- Health care workers.
- Cleaners and housekeepers.
- Plumbers and electricians.
Signs of Repetitive Stress Injuries
It is important to listen to your body and pay attention to signs of a repetitive stress injury. Remember that repetitive stress injuries take time to develop, which means you probably will have a sense that something may be wrong early in their development. The sooner you get help for what you think might be a repetitive stress injury, the faster you can start healing.
A few indicators of a repetitive stress injury include:
- Pain in one part of the body, such as the back, shoulder, elbow, or wrist. The pain will likely be worse at the end of the workday.
- Tingling, throbbing, or burning in certain body parts.
- Stiffness in the joints.
- Soreness that does not go away.
- Weakened muscles.
- Cramping and limited range of motion.
You cannot diagnose a repetitive stress injury yourself. Therefore, you should arrange an appointment with a health care provider to find out if your symptoms may be related to a repetitive stress injury.
If you do have a job-related repetitive stress injury, you should talk to your employer as soon as possible. You have the right to file a Workers’ Compensation claim to cover your medical costs and a part of your wages while you get treatment for your condition. Talking to a Workers’ Compensation lawyer may be a good decision if your repetitive stress injury is complicated or you have difficulty getting your claim approved.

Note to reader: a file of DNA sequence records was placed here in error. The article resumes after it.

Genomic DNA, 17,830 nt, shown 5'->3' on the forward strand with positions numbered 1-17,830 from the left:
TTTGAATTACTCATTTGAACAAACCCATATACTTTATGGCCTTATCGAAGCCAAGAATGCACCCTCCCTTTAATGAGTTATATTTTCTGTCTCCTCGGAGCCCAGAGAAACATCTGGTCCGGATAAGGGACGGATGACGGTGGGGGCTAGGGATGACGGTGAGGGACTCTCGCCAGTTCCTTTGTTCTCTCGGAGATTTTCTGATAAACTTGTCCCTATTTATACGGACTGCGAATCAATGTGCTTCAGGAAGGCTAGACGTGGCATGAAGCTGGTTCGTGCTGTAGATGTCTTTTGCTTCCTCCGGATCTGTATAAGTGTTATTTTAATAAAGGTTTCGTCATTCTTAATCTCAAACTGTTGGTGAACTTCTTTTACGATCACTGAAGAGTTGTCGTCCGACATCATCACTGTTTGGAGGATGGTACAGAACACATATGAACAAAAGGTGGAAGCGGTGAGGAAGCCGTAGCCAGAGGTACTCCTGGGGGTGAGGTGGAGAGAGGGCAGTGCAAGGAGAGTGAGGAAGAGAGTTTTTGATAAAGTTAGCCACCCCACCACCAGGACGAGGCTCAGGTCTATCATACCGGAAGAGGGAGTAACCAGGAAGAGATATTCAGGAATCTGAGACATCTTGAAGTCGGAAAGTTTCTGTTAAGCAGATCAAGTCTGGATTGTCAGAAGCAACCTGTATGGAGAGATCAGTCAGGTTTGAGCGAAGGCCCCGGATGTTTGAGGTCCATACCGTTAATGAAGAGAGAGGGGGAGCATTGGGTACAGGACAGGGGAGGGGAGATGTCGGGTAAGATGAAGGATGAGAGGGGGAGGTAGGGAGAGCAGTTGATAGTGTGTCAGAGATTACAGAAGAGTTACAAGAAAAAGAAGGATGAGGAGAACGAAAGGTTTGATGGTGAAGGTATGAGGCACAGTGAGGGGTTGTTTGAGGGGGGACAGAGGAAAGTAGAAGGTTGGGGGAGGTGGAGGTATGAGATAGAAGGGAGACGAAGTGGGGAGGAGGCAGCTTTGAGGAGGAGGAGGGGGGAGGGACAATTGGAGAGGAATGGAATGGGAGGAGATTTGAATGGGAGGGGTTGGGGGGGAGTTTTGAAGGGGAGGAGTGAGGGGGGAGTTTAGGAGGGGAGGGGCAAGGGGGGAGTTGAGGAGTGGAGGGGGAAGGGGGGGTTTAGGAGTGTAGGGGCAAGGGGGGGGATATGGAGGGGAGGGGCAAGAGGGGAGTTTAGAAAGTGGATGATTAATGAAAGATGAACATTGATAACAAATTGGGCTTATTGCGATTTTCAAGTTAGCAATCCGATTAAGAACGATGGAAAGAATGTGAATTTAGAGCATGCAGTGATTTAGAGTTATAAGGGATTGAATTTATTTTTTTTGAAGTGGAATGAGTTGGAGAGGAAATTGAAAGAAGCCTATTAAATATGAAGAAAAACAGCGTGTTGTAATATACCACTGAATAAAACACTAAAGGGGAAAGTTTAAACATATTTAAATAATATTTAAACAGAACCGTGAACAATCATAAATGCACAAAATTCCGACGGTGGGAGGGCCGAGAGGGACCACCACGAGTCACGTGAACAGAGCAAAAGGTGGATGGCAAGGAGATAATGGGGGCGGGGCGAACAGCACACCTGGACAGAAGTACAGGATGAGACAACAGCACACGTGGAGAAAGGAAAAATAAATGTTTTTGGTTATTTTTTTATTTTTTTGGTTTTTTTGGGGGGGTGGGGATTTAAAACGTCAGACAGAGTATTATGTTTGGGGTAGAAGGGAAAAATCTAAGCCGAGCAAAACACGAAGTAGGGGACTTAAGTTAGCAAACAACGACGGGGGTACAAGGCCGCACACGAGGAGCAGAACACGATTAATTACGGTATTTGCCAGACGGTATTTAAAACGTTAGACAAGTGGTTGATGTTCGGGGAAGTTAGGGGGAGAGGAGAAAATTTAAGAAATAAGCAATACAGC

Can Repetitive Stress Injuries Be Prevented?
You are not to blame if you get a repetitive stress injury. Many times, repetitive stress injuries are an occupational hazard that can be hard to avoid. Nevertheless, you can take some steps to reduce your chances of developing repetitive stress injuries:
- Take small breaks to stretch, walk around, recharge, and relax.
- Perform repeated motions ergonomically.
- Use equipment that is meant for both you and the job.
- Wear proper footwear and protective gear.
- Lift from your legs and not from your back.
- Resist the temptation to lift objects awkwardly or too quickly.
- Switch up your manual tasks frequently to give overused body parts a break.
- Go through warm-up exercises before manual labor.
Making just a few changes to the way you work can help you lower your likelihood of developing a repetitive stress injury.
New Jersey Workers’ Compensation Lawyers at Kotlar, Hernandez & Cohen, LLC Help Employees Struggling With Repetitive Stress Injuries
Repetitive stress injuries may be common but they can still be denied by Workers’ Compensation insurance companies. You do not have to deal with the frustration and worry of being denied your rightful benefits. Contact one of our New Jersey Workers’ Compensation lawyers at Kotlar, Hernandez & Cohen, LLC for help. Call us at 856-751-7676 or contact us online to schedule a free consultation. Located in Mount Laurel, Cherry Hill, Trenton, Vineland, New Jersey, and Trevose, Pennsylvania, we serve clients throughout New Jersey and Pennsylvania.